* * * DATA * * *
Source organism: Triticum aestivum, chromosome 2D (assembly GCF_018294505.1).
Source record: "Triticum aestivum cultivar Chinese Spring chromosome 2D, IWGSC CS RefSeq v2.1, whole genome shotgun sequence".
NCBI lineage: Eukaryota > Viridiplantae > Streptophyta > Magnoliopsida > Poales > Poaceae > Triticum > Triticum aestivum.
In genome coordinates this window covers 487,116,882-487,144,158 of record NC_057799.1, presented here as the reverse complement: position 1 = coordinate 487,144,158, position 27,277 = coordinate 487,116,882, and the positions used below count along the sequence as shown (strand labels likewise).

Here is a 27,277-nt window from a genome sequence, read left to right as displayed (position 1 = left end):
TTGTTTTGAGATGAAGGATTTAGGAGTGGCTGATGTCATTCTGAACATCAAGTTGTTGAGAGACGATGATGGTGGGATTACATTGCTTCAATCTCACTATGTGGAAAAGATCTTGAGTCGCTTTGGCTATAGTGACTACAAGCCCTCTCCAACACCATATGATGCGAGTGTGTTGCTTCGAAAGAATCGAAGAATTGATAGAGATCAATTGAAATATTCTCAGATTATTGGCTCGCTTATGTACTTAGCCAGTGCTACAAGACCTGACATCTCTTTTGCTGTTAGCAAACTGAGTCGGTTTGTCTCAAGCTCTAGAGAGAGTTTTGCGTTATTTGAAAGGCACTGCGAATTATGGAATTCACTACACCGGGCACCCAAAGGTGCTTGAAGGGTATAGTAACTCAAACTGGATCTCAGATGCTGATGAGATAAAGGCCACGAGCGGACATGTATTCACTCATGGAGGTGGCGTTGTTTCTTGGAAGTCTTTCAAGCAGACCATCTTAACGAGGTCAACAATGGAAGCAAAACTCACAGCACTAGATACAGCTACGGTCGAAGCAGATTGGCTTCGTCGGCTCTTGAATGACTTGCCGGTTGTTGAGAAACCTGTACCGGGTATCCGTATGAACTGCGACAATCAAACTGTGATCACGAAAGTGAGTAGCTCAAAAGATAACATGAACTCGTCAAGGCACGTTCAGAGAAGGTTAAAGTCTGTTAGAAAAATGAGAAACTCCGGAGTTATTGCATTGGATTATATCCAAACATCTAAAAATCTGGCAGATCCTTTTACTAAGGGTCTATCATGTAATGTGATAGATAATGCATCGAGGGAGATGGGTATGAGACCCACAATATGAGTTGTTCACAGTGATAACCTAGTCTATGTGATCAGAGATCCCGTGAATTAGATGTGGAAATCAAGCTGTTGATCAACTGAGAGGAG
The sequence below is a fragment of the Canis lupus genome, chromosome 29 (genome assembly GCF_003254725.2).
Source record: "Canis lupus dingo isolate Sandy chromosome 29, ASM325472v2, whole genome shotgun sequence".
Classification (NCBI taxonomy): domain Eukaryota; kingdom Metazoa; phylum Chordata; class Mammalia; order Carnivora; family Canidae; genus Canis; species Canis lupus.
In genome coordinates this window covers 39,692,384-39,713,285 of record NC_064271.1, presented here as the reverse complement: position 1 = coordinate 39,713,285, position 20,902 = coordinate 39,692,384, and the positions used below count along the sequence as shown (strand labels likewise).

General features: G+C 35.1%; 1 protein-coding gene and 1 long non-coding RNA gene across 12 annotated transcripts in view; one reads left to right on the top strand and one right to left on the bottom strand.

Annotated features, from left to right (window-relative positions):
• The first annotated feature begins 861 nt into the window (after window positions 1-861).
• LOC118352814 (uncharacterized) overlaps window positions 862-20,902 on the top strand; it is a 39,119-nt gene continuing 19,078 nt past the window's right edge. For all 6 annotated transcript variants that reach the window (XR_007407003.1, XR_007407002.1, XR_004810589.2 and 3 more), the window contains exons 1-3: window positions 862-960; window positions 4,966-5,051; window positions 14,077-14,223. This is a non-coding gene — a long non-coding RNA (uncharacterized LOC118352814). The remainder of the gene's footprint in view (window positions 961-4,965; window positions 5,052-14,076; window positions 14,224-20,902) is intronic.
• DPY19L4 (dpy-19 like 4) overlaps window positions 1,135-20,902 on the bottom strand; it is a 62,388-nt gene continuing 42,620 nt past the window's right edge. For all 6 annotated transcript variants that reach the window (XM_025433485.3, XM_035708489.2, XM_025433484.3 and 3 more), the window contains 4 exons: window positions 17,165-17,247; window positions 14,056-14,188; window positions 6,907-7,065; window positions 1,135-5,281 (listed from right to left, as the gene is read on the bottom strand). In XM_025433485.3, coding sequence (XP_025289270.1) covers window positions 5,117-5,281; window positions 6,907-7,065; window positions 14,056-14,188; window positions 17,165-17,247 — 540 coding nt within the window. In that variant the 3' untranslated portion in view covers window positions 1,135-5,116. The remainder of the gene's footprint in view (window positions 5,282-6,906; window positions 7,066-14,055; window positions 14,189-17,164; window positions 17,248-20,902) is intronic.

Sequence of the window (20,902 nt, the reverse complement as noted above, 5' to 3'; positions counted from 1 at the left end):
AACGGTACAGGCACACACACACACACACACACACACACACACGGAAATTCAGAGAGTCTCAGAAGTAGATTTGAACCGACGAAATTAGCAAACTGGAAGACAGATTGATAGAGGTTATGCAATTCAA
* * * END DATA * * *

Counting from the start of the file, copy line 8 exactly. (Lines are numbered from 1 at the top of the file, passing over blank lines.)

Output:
Source record: "Canis lupus dingo isolate Sandy chromosome 29, ASM325472v2, whole genome shotgun sequence".